Richard Porch meditates on the unfortunate experience of a piece of public art that lost its identity
The road to hell is said to be paved with good intentions. The same could be said when setting out to install a piece of public art in a highly sensitive civic location. Perhaps no finer example of this can be seen in the Northern European city of Bruges (Pop. 116,500) surely one of the prettiest in Europe. I went there for a few days last summer, seduced by all the talk of it being The Venice of the North plus the thought of copious amounts of strong Belgian beer and delicious chocolate. In the event, one of the most potent things I brought home (along with €50-worth of chocolate) was the memory of a piece of public art in one of the city’s oldest public squares.
The ‘Burg’ is one the earliest inhabited parts of Bruges, a city which has Gallic-Roman origins going back 2000 years. Then, as now, the inhabitants traded with Britain and the rest of what would have been Gaul. Germanic tribes attacked the Flemish coastal plain in 270 AD and the Romans were still there in the 3rd and into the 4th Century. By 650 AD Bruges was the site of the most important fortification in the Flemish coastal area.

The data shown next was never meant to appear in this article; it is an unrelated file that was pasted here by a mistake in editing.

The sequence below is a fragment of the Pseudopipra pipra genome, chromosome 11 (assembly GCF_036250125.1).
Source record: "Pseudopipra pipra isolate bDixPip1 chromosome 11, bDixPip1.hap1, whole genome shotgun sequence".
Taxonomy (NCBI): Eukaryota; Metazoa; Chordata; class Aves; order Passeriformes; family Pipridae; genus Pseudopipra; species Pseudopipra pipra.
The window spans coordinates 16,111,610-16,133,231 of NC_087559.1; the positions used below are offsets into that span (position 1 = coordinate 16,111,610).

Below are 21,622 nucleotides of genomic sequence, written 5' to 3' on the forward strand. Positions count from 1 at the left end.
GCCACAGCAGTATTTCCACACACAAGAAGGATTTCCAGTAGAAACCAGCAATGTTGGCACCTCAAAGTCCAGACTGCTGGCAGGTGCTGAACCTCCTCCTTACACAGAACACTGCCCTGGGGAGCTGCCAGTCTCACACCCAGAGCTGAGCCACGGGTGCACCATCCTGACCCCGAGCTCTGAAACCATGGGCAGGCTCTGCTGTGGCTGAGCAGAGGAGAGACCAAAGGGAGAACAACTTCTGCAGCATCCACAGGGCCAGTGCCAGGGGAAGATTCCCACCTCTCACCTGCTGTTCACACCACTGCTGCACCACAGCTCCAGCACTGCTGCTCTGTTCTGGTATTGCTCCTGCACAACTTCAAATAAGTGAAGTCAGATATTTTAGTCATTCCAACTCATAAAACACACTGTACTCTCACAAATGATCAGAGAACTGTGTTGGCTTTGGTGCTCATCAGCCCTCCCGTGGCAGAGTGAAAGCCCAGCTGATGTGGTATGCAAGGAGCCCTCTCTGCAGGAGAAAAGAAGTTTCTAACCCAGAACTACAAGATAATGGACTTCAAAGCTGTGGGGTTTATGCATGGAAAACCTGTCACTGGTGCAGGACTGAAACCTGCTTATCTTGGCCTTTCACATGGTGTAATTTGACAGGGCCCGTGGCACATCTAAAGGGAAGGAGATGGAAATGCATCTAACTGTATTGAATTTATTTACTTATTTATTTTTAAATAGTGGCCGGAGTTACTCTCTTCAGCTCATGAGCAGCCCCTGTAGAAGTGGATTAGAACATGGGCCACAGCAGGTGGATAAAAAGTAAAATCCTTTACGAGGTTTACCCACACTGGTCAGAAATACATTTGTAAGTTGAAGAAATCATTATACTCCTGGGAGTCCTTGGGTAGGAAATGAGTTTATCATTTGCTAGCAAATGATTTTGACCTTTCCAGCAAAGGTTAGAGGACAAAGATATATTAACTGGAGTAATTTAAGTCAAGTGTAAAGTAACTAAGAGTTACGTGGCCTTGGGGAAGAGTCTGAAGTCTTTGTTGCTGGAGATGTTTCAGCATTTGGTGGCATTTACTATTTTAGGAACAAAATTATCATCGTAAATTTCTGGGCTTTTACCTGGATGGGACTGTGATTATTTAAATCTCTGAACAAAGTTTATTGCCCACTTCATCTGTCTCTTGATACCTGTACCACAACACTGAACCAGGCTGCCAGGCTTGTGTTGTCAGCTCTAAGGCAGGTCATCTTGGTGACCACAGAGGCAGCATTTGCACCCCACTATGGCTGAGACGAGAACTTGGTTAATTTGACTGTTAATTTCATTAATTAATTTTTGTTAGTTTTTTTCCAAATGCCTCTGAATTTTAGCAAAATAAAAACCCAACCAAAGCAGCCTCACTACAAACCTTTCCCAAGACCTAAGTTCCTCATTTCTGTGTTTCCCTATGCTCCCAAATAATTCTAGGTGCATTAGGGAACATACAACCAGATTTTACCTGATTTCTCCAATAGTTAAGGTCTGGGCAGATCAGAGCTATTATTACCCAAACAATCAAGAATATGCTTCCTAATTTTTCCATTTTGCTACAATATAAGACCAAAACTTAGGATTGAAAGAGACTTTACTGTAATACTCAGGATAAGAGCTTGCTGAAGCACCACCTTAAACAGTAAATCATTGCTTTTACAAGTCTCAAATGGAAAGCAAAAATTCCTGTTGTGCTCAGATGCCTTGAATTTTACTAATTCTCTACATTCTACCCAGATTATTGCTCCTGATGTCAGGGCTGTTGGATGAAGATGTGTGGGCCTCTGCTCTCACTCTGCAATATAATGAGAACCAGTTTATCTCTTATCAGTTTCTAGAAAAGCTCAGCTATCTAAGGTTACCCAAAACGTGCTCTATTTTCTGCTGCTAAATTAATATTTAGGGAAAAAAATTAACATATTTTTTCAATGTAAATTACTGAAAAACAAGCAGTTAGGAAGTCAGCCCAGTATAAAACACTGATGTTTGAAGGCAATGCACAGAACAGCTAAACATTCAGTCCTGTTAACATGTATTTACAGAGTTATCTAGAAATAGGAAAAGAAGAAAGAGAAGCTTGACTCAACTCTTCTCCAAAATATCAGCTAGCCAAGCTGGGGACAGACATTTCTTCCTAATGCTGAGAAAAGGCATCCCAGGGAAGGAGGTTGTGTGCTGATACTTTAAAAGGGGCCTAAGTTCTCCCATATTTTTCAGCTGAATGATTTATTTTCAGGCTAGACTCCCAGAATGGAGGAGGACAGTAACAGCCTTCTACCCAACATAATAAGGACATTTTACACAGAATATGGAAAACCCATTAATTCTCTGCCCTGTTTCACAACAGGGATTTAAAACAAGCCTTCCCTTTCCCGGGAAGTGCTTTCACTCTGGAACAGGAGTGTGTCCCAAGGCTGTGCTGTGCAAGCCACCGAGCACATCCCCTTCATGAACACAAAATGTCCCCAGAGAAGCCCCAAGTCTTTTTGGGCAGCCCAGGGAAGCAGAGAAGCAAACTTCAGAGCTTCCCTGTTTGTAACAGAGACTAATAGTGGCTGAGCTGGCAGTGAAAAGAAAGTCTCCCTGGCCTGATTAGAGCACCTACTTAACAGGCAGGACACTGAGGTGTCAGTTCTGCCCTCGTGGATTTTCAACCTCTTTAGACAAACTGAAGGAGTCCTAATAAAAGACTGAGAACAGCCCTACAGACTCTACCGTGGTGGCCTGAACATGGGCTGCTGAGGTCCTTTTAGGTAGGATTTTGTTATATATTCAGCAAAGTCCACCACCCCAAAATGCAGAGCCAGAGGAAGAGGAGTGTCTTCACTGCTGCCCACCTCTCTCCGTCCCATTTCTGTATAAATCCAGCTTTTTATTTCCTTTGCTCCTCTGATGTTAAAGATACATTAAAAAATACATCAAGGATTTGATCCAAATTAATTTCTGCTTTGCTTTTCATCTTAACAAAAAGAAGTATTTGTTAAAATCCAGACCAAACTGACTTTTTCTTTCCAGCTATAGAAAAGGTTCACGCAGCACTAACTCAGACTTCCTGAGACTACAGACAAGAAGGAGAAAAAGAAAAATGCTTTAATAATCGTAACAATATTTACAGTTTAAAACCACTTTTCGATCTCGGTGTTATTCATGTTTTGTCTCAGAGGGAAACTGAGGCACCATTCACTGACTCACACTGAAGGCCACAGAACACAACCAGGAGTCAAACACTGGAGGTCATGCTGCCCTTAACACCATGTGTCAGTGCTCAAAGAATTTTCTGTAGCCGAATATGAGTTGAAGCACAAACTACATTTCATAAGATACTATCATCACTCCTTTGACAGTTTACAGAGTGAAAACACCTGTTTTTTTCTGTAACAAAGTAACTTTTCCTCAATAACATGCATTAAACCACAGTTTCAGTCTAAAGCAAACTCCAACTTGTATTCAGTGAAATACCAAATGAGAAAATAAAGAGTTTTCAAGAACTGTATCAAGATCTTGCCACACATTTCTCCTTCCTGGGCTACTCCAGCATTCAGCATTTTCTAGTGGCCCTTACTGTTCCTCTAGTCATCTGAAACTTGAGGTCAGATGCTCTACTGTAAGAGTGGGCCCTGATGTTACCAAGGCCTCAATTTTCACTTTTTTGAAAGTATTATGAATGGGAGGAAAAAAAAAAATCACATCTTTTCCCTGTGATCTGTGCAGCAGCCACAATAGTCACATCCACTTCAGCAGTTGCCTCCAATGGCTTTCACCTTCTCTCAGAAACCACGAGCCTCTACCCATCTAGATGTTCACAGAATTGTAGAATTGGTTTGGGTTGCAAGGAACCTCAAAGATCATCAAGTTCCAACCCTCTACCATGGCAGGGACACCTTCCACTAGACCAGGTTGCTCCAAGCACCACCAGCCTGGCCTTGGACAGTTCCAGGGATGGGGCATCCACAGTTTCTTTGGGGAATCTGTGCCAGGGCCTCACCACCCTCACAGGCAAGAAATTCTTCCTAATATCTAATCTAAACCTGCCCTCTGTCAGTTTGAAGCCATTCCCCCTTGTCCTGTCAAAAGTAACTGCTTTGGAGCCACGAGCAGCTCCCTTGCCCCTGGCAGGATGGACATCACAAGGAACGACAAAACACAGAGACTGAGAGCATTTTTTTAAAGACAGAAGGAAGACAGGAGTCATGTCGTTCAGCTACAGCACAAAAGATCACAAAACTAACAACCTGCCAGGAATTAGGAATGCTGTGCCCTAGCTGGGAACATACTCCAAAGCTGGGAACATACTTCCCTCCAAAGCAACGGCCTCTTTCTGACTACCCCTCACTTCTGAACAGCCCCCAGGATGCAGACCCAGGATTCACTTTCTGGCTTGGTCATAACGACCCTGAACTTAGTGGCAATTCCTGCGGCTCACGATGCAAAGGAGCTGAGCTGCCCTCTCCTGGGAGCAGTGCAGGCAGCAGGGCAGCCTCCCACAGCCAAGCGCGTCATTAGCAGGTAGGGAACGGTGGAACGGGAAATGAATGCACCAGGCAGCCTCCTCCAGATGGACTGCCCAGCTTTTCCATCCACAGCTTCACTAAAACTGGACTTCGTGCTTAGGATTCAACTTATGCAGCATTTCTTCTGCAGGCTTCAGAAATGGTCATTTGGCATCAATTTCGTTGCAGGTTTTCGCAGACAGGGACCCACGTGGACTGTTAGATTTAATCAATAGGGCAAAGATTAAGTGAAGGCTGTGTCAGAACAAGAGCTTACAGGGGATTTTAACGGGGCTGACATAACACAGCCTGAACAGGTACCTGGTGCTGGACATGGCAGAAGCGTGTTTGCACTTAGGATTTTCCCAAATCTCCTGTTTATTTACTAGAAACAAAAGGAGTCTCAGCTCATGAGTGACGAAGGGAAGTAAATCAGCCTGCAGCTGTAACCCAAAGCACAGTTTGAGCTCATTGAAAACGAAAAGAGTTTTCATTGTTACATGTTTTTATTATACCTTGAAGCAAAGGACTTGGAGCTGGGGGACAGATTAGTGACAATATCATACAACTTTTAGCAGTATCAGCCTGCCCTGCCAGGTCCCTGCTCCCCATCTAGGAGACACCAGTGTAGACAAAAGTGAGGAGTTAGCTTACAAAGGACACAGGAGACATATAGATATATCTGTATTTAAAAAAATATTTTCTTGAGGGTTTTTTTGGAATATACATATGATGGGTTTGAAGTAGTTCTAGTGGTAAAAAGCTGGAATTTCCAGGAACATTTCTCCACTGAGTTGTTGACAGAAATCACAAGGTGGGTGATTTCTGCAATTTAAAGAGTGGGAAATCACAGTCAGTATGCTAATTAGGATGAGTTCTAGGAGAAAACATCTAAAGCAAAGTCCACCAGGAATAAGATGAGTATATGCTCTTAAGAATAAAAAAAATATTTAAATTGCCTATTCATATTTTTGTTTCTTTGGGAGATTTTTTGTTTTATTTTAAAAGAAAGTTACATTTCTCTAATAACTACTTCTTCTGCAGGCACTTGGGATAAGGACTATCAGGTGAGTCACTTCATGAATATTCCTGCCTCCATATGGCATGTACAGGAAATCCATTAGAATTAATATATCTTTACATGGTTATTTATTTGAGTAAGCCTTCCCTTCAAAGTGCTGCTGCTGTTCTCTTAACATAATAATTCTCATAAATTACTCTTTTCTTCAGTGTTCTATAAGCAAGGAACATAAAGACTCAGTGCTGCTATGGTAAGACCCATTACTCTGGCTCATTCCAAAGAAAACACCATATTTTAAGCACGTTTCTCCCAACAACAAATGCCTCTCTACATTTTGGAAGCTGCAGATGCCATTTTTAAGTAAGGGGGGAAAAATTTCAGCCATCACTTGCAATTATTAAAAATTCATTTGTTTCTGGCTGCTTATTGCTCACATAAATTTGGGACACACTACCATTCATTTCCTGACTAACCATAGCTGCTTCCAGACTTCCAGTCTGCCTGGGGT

A century later trade started with the Scandinavians who also gave Bruges its name, derived from the Norse Brygga which translated somewhat unflatteringly as ‘landing stage’. By 1100 Bruges was a thriving commercial centre in Europe and by the 14th Century had a population of around 40,000 people. For comparison Cardiff’s population at this time would have been around 1500 – 2000. Bruges was a wealthy port city within Flanders which was itself one of most urbanised areas in Europe. Flemish cloth was exported to the rest of Europe from Bruges and the city remained the most important trading centre north of the Alps until the end of the 15th Century. Thus the genesis of one of the city’s most controversial works of public art lies rooted in the city’s history.